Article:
sutures fused, fontanelles closed.
She’s precise in the telling: how Booth waited
for the act with the loudest laughter,
the great jaw shaking open with each guffaw
before the shot entered the skull
right there, she points to her own temporal bone
circling the knob twice before drawing a line
into the cranial vault to the exit
through her frontal bone. Lincoln died the next morning
and Booth broke his leg jumping to the stage,
she finishes, as I rub her head harder
to erase the dotted lines of death
she’s traced there. My body hasn’t forgotten
its instinct to guard though I know it’s not enough
against this history, and her coming of age.
It’s the shift of power from the mother to the daughter which makes the poem so haunting, tender, and honest.
The cover of the book features the cartilaginous body of the jellyfish mentioned in “The Bath,” while the eponymous poem “The Book of Skeletons” is about this same daughter, teaching her mother about bones. There is a way in which these poems seem to reveal the poet’s truest interests, leaving the reader to wonder what the collection might have looked like if the disaster had never struck New York. There’s also reference made to a notebook lost in the rubble, in which the speaker “had been writing poems for a book about my sister’s disappearance.” Thus the reader experiences a sense of wonder and loss for the poems that could have been — which lends an emotional richness to an already powerful collection.
The singular aspect of the book that puzzles is the way in which the poems are ordered. The collection begins with twelve poems more or less directly related to the events of 9/11. While we are not sure exactly what happened to the speaker or who she is, it’s clear that she was there, her life was at risk, she was injured. Then the poems — with no section break — shoot in an entirely different direction, starting with “In the Ossuary: St. Catherine’s Monastery, Sinai.” While there is a kind of associative link created through the imagery of dust, rubble, and bone, the poem seems too different from its predecessors to be placed by their side without comment or white space. Then a whole series of poems with widely different elements: history, family, Zurich and Florence, Emily Dickinson and Paul Celan — until gradually we are brought back to New York, to 9/11 and the time that followed. In the end, it feels as though the collection itself — the poetic structure being built floor by floor, poem by poem — was destroyed by the disaster of 9/11. While this is a powerful metaphor, the decision to bookend these other subjects with the New York poems baffles. Would it not have been stronger to start in the historical past, musing on dust and violence, then move to modern day New York, focusing on a woman and her family, and then to see that woman and her children put through the horrors of 9/11?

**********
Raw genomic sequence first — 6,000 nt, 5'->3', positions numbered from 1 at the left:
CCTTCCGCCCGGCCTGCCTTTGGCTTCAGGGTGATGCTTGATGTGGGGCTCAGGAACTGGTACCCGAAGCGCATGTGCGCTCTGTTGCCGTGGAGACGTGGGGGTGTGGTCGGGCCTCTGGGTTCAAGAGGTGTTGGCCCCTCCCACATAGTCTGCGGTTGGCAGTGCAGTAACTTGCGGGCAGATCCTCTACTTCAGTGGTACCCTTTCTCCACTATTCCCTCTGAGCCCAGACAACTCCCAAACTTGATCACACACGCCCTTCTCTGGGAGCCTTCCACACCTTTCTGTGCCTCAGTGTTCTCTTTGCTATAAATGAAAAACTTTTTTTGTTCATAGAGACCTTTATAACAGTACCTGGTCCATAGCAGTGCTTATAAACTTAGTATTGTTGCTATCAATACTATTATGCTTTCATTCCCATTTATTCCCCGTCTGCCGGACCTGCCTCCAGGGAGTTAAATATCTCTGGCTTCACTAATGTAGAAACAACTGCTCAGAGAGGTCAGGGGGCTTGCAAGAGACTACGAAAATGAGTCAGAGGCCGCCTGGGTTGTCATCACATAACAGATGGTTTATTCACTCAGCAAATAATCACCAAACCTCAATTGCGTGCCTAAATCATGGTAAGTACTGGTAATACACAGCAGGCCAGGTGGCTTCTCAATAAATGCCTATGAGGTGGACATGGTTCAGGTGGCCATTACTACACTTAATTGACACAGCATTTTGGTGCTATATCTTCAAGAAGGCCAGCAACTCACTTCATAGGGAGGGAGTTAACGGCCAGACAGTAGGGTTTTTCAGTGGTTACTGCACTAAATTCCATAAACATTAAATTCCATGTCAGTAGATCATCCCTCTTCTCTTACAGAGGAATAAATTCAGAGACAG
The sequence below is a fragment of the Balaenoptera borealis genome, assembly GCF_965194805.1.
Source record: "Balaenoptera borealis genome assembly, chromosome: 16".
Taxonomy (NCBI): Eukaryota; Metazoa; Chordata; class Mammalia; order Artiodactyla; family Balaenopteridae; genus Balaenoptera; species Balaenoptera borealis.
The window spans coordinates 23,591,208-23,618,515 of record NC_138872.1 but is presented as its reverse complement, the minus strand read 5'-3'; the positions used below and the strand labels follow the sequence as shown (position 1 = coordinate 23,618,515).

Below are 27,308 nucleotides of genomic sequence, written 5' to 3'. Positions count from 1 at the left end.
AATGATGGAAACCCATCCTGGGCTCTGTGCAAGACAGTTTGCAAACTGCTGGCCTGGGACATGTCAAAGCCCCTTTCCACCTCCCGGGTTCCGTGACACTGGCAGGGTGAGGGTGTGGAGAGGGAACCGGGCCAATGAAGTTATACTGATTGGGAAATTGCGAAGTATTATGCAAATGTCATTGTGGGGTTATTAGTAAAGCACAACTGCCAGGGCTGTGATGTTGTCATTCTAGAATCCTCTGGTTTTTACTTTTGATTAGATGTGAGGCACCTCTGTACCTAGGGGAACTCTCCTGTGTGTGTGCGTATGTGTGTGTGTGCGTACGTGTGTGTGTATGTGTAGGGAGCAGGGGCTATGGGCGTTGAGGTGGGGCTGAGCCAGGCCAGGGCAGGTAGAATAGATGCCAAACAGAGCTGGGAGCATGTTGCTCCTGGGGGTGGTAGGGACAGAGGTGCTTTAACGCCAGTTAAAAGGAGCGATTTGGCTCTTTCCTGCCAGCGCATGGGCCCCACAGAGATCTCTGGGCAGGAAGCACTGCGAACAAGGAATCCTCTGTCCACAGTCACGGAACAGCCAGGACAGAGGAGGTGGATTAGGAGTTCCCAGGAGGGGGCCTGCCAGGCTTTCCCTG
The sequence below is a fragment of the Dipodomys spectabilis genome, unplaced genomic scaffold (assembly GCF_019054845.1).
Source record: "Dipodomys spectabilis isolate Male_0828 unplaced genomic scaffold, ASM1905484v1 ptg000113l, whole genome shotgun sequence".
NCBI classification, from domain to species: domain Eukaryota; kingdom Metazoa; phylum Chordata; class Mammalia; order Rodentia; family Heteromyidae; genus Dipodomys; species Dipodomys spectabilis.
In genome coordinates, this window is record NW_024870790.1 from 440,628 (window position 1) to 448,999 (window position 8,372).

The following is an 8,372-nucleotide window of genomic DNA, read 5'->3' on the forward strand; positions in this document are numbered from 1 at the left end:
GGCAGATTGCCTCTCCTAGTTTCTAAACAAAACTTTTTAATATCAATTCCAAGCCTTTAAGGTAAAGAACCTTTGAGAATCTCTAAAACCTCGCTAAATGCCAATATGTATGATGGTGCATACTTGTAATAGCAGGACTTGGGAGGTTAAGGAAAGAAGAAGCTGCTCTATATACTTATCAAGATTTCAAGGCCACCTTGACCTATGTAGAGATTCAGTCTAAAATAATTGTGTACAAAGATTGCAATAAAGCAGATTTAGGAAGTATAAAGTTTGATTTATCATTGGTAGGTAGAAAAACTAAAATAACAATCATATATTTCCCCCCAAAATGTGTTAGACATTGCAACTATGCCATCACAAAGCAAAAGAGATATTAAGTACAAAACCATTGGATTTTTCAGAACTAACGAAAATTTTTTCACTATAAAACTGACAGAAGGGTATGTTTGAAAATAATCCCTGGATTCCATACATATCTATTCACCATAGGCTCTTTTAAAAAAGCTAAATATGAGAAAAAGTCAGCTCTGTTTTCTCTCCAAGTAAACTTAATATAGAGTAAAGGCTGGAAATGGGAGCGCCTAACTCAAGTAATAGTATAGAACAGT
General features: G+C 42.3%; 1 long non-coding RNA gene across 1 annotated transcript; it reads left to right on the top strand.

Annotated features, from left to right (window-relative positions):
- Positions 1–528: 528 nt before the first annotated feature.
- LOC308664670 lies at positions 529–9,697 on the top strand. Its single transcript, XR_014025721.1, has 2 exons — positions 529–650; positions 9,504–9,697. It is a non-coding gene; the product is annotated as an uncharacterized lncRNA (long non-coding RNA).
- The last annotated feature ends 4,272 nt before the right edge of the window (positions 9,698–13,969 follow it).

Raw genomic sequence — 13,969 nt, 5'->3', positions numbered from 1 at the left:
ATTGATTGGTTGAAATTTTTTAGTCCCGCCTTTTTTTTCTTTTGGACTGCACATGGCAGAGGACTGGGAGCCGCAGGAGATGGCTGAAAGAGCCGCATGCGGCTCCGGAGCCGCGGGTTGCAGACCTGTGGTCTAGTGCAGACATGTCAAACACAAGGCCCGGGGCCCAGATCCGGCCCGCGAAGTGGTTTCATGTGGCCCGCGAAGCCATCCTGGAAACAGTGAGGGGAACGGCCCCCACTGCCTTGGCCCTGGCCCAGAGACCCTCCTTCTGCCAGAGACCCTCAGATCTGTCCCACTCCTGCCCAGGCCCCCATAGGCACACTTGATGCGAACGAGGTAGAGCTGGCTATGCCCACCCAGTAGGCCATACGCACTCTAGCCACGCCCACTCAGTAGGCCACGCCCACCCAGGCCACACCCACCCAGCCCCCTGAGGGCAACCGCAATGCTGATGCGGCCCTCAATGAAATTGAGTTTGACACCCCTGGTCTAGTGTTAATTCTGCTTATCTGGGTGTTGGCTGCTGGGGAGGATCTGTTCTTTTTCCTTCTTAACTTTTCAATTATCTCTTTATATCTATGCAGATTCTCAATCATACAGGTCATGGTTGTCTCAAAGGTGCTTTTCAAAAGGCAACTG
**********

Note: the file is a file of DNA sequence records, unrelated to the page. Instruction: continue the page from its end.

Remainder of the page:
Where the ordering succeeds is in choosing to put “How to Speak” at the very end of the collection. This is a stunning, searing prose poem in nine sections. It finally tells the reader — directly and articulately — what happened to the female “I” of the book on September 11th, 2001. More importantly, it takes the reader through the hardest ordeal of all — grappling with whether poetry matters in the face of such a disaster, chronicling the struggle of the poet to find the courage and the hope to write again. It is here that Vigier’s powers of observation, honesty, and witness rise to their full potential, resulting in a breath-taking poem that forces the reader to reevaluate everything just read, and start over again from the beginning.